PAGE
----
Binge frequency

Poisson GLMM found a significant main effect of Time was found [F(5,84) = 16.149, p < 0.001]. This represented a reduction in binge episodes from baseline to all subsequent time points in all groups. No significant effects of Group [F(2,94) = 0.028, p = 0.972] or Group × Time interaction were found [F(10,85) = 0.862, p = 0.572]. The same pattern of results was found when modelling mean daily binge calories (using a gamma GLMM with log link). The intervention thus had no differential impact on bingeing behaviour (Table 4). Bayes factors favoured the null in one-way ANOVA at each time point and favoured no difference, or were inconclusive, for t-tests between RIT and sham (see Table 4).

Table 4 Changes in mean binge episode frequency from baseline to all post-intervention time points. T-tests are vs. baseline. Bayes Factors are for between-groups comparisons at post-intervention time points (ANOVA or Mann–Whitney U). Null hypothesis = (no group difference) vs alternative (group means unequal for ANOVA; RIT bingeing < Sham bingeing in Mann–Whitney). Bayes factors > 3 are considered evidence in favour of the null.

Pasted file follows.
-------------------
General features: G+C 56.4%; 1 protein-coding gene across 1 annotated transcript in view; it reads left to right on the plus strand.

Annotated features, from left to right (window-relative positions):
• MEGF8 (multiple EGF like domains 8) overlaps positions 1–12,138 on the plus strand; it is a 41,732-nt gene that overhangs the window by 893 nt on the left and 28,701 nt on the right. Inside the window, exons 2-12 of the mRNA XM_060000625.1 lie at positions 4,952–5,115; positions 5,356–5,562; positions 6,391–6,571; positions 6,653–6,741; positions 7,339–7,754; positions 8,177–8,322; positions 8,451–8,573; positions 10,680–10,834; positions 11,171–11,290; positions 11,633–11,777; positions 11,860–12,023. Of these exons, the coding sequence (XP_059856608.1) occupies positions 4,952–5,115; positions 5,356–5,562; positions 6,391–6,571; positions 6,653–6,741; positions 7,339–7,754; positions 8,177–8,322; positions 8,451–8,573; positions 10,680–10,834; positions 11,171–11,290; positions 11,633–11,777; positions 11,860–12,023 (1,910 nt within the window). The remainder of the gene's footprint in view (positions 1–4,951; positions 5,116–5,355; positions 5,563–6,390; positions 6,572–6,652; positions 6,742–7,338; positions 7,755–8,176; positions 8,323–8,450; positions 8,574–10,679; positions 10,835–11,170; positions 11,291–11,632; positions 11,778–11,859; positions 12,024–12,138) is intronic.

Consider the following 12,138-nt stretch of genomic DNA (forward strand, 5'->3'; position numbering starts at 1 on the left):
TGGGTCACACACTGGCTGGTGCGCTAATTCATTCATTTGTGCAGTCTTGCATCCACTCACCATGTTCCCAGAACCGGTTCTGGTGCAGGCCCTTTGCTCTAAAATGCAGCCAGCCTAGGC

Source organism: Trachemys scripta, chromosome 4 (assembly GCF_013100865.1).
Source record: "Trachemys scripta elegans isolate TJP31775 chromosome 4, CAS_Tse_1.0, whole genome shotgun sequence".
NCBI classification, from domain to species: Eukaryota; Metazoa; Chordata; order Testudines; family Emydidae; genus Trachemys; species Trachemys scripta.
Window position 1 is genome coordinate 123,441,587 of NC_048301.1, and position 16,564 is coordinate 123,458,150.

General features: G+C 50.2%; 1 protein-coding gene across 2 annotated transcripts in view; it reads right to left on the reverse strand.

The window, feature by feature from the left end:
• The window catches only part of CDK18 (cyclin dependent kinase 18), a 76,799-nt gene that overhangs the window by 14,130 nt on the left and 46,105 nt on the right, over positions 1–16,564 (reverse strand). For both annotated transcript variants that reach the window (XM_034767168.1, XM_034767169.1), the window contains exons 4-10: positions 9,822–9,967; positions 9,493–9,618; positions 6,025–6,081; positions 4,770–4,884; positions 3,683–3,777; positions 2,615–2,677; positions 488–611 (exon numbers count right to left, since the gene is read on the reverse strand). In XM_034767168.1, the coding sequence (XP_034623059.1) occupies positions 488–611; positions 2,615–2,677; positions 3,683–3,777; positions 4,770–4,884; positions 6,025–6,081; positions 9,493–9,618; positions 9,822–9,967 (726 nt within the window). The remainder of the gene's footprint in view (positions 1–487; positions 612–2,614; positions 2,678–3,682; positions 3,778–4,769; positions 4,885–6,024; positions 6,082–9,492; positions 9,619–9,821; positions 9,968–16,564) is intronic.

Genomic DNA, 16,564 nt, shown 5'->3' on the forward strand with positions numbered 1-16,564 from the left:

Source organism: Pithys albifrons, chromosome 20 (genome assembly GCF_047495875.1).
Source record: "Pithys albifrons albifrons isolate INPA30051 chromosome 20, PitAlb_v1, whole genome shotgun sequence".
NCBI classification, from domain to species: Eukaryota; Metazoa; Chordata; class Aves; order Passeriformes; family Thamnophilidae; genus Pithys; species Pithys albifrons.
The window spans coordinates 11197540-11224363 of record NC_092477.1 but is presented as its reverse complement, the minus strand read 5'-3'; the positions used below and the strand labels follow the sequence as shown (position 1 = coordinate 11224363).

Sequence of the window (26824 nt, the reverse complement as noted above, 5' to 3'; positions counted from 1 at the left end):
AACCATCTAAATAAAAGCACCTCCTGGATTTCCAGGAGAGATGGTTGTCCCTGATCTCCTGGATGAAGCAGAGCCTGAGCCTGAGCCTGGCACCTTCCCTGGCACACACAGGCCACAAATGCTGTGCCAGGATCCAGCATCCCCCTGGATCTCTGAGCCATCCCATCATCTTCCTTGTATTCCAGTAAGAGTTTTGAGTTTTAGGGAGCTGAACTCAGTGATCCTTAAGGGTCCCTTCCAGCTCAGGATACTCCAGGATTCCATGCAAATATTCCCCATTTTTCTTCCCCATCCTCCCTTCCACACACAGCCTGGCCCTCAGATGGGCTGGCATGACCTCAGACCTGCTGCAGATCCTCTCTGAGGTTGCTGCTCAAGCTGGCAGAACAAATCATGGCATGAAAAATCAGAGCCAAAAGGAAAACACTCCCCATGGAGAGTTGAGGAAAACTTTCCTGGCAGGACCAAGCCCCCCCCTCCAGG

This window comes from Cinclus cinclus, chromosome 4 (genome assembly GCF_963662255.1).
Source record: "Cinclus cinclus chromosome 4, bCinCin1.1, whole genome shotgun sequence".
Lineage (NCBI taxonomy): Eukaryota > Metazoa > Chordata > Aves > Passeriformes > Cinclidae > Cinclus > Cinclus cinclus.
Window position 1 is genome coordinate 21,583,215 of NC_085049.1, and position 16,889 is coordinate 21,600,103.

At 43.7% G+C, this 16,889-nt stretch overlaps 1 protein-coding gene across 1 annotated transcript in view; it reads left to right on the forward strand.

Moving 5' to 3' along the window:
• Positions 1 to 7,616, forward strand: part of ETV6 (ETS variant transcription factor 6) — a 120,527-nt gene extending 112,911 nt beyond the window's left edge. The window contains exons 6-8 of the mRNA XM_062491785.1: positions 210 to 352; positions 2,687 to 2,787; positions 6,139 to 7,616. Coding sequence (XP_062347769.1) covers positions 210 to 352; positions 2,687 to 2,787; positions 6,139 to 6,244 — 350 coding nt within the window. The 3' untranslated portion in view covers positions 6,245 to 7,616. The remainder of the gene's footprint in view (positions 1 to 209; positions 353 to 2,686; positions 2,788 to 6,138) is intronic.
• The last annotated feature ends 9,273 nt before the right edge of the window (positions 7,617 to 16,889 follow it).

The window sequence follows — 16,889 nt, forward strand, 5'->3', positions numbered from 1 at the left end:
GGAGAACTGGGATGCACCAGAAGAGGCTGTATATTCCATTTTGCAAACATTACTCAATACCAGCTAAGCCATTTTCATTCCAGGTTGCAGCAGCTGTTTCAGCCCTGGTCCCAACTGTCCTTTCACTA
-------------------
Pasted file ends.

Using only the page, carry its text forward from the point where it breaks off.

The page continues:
Discussion

Learned cognitive biases have been posited to be an important factor in maintaining binge eating behaviour66 and a prime target for therapeutic intervention. This study sought to examine the possible augmentation of therapeutic efficacy of food response inhibition training (RIT) via putative ‘reconsolidation-update’ mechanisms in sub-clinical binge eating young adults. Participants generally showed robust reductions across the spectrum of maladaptive binge behaviours assessed. However, we found very little evidence for beneficial effects of RIT on either short-term indices of response biases (Go/No-Go and visual probe and cue reactivity), nor any clinically-relevant measures of eating disorder symptomatology (binge episodes, BES, YFAS). Equally, a retrieval procedure designed to elicit memory destabilisation prior to bias retraining produced minimal augmentation of subsequent RIT effects.